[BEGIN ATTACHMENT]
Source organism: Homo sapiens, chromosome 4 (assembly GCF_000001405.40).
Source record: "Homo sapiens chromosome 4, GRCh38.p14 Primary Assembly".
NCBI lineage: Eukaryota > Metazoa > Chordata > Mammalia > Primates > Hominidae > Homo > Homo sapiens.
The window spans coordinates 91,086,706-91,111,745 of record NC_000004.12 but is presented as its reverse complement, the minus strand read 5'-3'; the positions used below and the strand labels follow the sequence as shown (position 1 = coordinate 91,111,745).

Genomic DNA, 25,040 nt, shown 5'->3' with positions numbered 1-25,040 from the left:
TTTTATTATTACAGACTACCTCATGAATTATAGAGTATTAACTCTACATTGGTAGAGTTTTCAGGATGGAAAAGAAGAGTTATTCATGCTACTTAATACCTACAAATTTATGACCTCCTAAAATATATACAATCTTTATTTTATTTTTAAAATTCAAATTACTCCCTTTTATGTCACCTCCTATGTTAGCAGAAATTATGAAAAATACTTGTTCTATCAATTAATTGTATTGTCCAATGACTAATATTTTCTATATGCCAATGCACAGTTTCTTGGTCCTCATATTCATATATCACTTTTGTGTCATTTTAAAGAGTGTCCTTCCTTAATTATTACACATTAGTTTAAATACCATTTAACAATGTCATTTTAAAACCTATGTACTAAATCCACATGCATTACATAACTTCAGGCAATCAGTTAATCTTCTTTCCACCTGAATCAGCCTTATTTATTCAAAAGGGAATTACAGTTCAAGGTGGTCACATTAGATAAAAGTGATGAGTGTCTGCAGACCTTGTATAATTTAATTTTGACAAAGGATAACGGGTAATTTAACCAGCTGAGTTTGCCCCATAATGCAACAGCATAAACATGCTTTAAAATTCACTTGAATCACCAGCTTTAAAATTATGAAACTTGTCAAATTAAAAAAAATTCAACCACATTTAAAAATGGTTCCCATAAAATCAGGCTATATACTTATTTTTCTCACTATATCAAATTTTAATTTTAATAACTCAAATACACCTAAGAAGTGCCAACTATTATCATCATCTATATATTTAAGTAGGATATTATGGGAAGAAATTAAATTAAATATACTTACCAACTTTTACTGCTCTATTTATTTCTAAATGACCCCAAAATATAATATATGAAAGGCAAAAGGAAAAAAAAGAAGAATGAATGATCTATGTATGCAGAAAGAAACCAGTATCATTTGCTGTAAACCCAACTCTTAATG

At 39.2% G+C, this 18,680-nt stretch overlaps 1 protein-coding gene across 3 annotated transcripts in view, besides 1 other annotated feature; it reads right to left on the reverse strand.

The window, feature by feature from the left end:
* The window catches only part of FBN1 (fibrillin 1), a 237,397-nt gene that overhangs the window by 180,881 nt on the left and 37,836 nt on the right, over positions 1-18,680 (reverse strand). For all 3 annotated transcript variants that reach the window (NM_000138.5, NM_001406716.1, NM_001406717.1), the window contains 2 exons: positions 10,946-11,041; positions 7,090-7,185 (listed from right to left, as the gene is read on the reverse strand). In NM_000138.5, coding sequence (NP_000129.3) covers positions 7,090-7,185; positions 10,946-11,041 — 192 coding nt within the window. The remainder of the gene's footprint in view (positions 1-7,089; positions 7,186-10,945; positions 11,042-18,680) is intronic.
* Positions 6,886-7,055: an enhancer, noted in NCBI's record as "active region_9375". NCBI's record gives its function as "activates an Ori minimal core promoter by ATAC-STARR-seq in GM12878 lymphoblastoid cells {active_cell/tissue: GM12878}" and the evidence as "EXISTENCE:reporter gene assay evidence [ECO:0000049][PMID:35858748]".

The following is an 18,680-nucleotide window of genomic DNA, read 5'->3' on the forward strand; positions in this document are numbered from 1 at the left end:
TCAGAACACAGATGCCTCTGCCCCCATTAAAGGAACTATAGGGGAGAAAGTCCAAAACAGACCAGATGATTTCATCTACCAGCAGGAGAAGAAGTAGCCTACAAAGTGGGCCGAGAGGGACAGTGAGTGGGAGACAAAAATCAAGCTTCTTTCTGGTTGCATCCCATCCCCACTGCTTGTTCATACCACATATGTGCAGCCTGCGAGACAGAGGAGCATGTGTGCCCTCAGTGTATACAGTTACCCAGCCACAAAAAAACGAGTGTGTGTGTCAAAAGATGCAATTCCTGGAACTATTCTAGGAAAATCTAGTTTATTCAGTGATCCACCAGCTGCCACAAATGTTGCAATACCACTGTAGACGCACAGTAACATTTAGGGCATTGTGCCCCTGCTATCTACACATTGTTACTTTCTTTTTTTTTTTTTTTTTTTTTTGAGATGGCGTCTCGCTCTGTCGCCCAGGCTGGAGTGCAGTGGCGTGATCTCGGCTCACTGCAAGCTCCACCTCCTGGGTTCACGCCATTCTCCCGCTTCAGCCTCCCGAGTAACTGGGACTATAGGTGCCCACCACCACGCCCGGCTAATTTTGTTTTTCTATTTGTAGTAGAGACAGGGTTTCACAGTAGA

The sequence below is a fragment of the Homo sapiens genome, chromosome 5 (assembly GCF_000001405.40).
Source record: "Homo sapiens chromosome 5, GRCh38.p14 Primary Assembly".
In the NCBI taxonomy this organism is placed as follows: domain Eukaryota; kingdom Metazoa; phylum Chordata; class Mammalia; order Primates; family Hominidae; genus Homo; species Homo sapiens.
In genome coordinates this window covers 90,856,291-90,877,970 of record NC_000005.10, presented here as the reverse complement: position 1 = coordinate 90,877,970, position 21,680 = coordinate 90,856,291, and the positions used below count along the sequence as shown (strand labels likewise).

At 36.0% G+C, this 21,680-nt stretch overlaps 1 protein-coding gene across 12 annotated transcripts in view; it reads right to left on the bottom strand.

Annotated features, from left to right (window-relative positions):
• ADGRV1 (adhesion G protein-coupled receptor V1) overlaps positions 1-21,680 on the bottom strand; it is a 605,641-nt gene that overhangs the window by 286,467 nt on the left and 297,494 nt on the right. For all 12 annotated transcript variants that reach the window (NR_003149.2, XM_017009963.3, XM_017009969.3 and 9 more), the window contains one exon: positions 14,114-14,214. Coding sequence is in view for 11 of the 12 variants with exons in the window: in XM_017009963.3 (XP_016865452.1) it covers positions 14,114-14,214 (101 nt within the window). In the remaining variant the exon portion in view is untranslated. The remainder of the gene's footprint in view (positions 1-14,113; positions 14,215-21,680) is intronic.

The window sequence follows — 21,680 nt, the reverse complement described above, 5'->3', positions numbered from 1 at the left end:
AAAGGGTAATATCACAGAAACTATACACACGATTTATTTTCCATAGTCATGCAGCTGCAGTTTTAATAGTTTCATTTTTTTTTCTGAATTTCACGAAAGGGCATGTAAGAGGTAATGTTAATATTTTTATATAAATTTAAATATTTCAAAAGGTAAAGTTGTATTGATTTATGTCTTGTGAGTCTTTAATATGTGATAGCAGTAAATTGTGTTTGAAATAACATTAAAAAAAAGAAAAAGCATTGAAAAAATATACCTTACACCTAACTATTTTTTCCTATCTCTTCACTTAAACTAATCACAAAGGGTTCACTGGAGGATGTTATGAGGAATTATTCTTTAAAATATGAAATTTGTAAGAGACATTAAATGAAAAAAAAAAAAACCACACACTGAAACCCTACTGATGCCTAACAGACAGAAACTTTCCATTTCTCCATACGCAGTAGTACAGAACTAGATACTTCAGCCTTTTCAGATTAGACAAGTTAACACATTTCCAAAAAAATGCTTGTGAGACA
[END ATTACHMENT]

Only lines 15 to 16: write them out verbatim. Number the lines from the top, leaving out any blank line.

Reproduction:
In the NCBI taxonomy this organism is placed as follows: domain Eukaryota; kingdom Metazoa; phylum Chordata; class Mammalia; order Primates; family Hominidae; genus Homo; species Homo sapiens.
In genome coordinates this window covers 90,856,291-90,877,970 of record NC_000005.10, presented here as the reverse complement: position 1 = coordinate 90,877,970, position 21,680 = coordinate 90,856,291, and the positions used below count along the sequence as shown (strand labels likewise).